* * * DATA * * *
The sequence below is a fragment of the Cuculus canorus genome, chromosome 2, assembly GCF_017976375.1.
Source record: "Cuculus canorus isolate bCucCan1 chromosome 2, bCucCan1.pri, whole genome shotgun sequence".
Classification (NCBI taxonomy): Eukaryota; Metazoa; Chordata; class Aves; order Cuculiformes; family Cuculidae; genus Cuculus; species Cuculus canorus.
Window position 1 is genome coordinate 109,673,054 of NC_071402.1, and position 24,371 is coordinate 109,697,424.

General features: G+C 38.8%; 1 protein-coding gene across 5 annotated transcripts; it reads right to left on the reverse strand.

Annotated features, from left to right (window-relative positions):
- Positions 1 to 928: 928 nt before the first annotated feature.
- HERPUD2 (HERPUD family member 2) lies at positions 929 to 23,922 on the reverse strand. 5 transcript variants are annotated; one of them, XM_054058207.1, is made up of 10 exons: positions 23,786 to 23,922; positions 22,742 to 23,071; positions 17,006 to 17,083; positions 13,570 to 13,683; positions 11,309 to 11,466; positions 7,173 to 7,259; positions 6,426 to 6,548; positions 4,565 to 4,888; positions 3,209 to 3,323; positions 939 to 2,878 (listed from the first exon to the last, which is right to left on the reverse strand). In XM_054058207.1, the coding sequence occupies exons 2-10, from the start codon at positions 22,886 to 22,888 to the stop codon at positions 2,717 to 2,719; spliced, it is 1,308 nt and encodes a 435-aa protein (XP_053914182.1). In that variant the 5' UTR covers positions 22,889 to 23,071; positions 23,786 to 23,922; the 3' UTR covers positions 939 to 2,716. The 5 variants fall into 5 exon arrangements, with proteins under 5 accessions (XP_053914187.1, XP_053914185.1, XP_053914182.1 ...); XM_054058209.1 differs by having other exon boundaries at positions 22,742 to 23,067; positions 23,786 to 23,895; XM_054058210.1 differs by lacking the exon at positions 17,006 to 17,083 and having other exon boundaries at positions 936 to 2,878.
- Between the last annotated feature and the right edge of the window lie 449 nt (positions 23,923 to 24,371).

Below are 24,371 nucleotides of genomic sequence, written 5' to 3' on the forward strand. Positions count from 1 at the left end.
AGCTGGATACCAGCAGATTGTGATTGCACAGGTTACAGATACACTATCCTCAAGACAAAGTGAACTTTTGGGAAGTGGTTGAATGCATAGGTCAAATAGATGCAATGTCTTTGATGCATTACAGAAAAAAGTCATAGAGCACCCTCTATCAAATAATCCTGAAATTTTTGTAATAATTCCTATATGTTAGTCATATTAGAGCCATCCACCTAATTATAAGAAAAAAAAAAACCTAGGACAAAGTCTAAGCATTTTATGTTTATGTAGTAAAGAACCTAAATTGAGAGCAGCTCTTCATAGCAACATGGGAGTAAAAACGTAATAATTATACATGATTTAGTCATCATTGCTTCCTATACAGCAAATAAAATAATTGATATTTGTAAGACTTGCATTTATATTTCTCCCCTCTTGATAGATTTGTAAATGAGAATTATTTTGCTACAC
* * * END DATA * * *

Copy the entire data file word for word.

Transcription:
The sequence below is a fragment of the Cuculus canorus genome, chromosome 2, assembly GCF_017976375.1.
Source record: "Cuculus canorus isolate bCucCan1 chromosome 2, bCucCan1.pri, whole genome shotgun sequence".
Classification (NCBI taxonomy): Eukaryota; Metazoa; Chordata; class Aves; order Cuculiformes; family Cuculidae; genus Cuculus; species Cuculus canorus.
Window position 1 is genome coordinate 109,673,054 of NC_071402.1, and position 24,371 is coordinate 109,697,424.

General features: G+C 38.8%; 1 protein-coding gene across 5 annotated transcripts; it reads right to left on the reverse strand.

Annotated features, from left to right (window-relative positions):
- Positions 1 to 928: 928 nt before the first annotated feature.
- HERPUD2 (HERPUD family member 2) lies at positions 929 to 23,922 on the reverse strand. 5 transcript variants are annotated; one of them, XM_054058207.1, is made up of 10 exons: positions 23,786 to 23,922; positions 22,742 to 23,071; positions 17,006 to 17,083; positions 13,570 to 13,683; positions 11,309 to 11,466; positions 7,173 to 7,259; positions 6,426 to 6,548; positions 4,565 to 4,888; positions 3,209 to 3,323; positions 939 to 2,878 (listed from the first exon to the last, which is right to left on the reverse strand). In XM_054058207.1, the coding sequence occupies exons 2-10, from the start codon at positions 22,886 to 22,888 to the stop codon at positions 2,717 to 2,719; spliced, it is 1,308 nt and encodes a 435-aa protein (XP_053914182.1). In that variant the 5' UTR covers positions 22,889 to 23,071; positions 23,786 to 23,922; the 3' UTR covers positions 939 to 2,716. The 5 variants fall into 5 exon arrangements, with proteins under 5 accessions (XP_053914187.1, XP_053914185.1, XP_053914182.1 ...); XM_054058209.1 differs by having other exon boundaries at positions 22,742 to 23,067; positions 23,786 to 23,895; XM_054058210.1 differs by lacking the exon at positions 17,006 to 17,083 and having other exon boundaries at positions 936 to 2,878.
- Between the last annotated feature and the right edge of the window lie 449 nt (positions 23,923 to 24,371).

Below are 24,371 nucleotides of genomic sequence, written 5' to 3' on the forward strand. Positions count from 1 at the left end.
AGCTGGATACCAGCAGATTGTGATTGCACAGGTTACAGATACACTATCCTCAAGACAAAGTGAACTTTTGGGAAGTGGTTGAATGCATAGGTCAAATAGATGCAATGTCTTTGATGCATTACAGAAAAAAGTCATAGAGCACCCTCTATCAAATAATCCTGAAATTTTTGTAATAATTCCTATATGTTAGTCATATTAGAGCCATCCACCTAATTATAAGAAAAAAAAAAACCTAGGACAAAGTCTAAGCATTTTATGTTTATGTAGTAAAGAACCTAAATTGAGAGCAGCTCTTCATAGCAACATGGGAGTAAAAACGTAATAATTATACATGATTTAGTCATCATTGCTTCCTATACAGCAAATAAAATAATTGATATTTGTAAGACTTGCATTTATATTTCTCCCCTCTTGATAGATTTGTAAATGAGAATTATTTTGCTACAC